Featured Research

from universities, journals, and other organizations

In space and on Earth, why build it, when a robot can build it for you?

Date:
March 1, 2012
Source:
Cornell University
Summary:
Like something straight out of “Star Wars,” armies of robots could nimbly be crawling up towers and skyscrapers to make repairs in the not-so-distant future, so humans don’t have to.

Jeremy Blum '12 holds one version of a prototype robot that can autonomously climb, assemble and disassemble truss structures.
Credit: Lindsay France/University Photography

Like something straight out of "Star Wars," armies of robots could nimbly be crawling up towers and skyscrapers to make repairs in the not-so-distant future, so humans don't have to.

Related Articles


That's just one thing researchers in Hod Lipson's Creative Machines Lab envision with their latest robot prototype. It can autonomously traverse and manipulate a 3-D truss structure, using specially designed gears and joints to assemble and disassemble the structure as it climbs. Lipson is an associate professor of mechanical and aerospace engineering, and of computing and information science at Cornell University.

The robot's design is detailed in a paper accepted by IEEE Robotics and Automation, to appear soon online and in print. Its co-authors include former visiting scientist Franz Nigl, former visiting Ph.D. student Shuguang Li, and undergraduate Jeremy Blum.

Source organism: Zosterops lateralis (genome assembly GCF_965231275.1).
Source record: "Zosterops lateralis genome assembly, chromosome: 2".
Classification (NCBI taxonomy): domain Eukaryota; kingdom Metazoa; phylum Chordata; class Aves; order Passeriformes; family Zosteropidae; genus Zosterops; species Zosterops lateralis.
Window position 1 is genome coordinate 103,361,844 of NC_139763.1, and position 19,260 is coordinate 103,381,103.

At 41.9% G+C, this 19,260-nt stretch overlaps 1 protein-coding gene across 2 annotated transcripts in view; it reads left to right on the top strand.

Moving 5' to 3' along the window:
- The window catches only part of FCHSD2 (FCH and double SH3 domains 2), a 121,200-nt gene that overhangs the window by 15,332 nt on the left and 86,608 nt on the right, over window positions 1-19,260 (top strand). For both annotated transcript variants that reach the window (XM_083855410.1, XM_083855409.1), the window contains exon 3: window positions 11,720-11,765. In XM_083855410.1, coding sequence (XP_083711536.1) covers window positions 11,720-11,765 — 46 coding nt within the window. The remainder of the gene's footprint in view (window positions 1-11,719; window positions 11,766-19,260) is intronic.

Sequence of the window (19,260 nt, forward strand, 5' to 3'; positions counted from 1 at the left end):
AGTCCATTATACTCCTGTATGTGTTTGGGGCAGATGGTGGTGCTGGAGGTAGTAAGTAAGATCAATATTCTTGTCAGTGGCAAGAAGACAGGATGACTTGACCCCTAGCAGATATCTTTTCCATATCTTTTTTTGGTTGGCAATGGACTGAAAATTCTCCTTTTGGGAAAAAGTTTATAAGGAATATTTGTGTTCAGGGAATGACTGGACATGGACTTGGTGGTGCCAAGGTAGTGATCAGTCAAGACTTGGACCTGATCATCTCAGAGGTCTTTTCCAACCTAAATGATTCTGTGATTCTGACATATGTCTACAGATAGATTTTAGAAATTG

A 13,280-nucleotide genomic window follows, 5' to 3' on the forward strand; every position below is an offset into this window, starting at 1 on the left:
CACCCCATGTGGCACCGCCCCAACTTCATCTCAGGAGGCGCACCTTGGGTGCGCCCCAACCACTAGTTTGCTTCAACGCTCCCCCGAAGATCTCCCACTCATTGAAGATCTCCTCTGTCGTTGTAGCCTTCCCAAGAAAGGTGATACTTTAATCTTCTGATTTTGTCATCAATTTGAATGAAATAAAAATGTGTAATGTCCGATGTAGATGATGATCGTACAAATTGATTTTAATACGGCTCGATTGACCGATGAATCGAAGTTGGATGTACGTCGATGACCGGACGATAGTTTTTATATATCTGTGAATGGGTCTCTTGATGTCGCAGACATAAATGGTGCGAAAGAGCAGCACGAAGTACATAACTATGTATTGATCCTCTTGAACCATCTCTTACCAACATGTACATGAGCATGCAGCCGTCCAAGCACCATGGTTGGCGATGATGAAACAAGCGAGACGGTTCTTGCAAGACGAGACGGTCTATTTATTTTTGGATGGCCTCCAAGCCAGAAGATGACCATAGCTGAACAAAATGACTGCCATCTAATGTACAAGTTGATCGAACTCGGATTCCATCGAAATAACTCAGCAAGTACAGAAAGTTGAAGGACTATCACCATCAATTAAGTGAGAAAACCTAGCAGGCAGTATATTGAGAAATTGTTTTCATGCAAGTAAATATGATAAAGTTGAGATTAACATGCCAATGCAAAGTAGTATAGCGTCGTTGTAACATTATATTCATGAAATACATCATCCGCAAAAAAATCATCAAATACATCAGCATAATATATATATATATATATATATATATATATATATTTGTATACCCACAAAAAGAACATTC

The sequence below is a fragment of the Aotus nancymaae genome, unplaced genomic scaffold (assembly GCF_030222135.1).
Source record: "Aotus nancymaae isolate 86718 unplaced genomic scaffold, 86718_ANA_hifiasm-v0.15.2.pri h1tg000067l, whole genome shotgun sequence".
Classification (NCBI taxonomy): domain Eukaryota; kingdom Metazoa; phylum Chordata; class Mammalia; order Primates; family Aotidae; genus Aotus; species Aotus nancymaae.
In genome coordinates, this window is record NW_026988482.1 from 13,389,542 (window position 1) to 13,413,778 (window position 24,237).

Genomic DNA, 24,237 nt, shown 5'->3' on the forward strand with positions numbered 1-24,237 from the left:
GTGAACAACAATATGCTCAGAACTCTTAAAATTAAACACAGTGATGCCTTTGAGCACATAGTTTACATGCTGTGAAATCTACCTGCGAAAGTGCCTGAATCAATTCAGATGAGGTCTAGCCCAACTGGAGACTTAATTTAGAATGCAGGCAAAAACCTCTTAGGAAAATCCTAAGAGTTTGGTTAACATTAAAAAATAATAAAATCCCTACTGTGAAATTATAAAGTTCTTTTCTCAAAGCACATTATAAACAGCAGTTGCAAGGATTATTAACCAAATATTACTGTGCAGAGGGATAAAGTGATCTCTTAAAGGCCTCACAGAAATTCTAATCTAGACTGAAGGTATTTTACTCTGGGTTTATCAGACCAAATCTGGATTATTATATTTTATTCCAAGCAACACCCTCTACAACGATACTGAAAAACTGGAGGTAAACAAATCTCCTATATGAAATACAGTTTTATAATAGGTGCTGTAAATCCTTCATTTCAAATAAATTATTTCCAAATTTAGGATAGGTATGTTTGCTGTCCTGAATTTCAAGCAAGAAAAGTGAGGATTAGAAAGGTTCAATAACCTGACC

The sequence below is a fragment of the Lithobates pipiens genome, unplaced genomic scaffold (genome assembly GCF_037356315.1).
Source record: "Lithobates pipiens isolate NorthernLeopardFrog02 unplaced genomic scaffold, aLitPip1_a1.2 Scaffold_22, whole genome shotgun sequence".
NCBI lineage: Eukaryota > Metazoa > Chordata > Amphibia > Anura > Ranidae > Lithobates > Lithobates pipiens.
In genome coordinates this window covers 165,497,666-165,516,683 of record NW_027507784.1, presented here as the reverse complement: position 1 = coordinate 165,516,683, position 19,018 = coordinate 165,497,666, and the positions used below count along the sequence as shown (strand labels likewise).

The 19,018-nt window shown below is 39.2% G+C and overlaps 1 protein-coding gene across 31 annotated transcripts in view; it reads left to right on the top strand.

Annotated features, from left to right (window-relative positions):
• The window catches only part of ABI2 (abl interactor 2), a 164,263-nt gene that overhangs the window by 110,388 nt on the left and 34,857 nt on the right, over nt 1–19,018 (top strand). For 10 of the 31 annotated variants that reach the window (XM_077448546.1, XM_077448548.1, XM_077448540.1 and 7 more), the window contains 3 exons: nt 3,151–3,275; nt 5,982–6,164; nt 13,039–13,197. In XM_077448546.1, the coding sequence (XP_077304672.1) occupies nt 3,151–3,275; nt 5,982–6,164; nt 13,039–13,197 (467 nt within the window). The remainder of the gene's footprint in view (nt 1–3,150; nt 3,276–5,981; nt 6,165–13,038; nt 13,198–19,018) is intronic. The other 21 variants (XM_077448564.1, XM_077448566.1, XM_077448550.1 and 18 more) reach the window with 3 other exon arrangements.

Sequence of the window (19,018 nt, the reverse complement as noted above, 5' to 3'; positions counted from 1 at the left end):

"What gets me most excited is this idea of safety," said Blum, a student researcher working on the project. Having a robot able to climb and reconfigure building structures, even just to deliver materials, would be a step toward making construction zones safer for humans, he said.

The researchers also point to space-exploration applications. Instead of sending astronauts out on a dangerous spacewalk at the International Space Station, a robot could be deployed to repair a damaged truss.

The robot is equipped with an onboard power system, as well as reflectivity sensors so it can identify where it is on the structure. This allows it to maneuver accurately without explicit commands, Blum added.

Lipson said he envisions transforming the built environment with the help of these kinds of technologies. Instead of making buildings out of concrete or other non-recyclable materials, components designed specifically for robots could be used to build or reconfigure structures more efficiently -- for example, after an earthquake, or if an outdated building needed to be torn down in favor of something better.

"Right now, we are very bad at recycling construction materials," Lipson said. "We are exploring a smarter way to allow the assembly, disassembly and reconfiguration of structures."

The project is part of a National Science Foundation Emerging Frontiers in Research and Innovation grant jointly awarded to Lipson at Cornell, Daniela Rus of the Massachusetts Institute of Technology, Mark Yim of the University of Pennsylvania, and Eric Klavins of the University of Washington.


Story Source:

The above story is based on materials provided by Cornell University. The original article was written by Anne Ju. Note: Materials may be edited for content and length.


Cite This Page:

Cornell University. "In space and on Earth, why build it, when a robot can build it for you?." ScienceDaily. ScienceDaily, 1 March 2012. <www.sciencedaily.com/releases/2012/03/120301113254.htm>.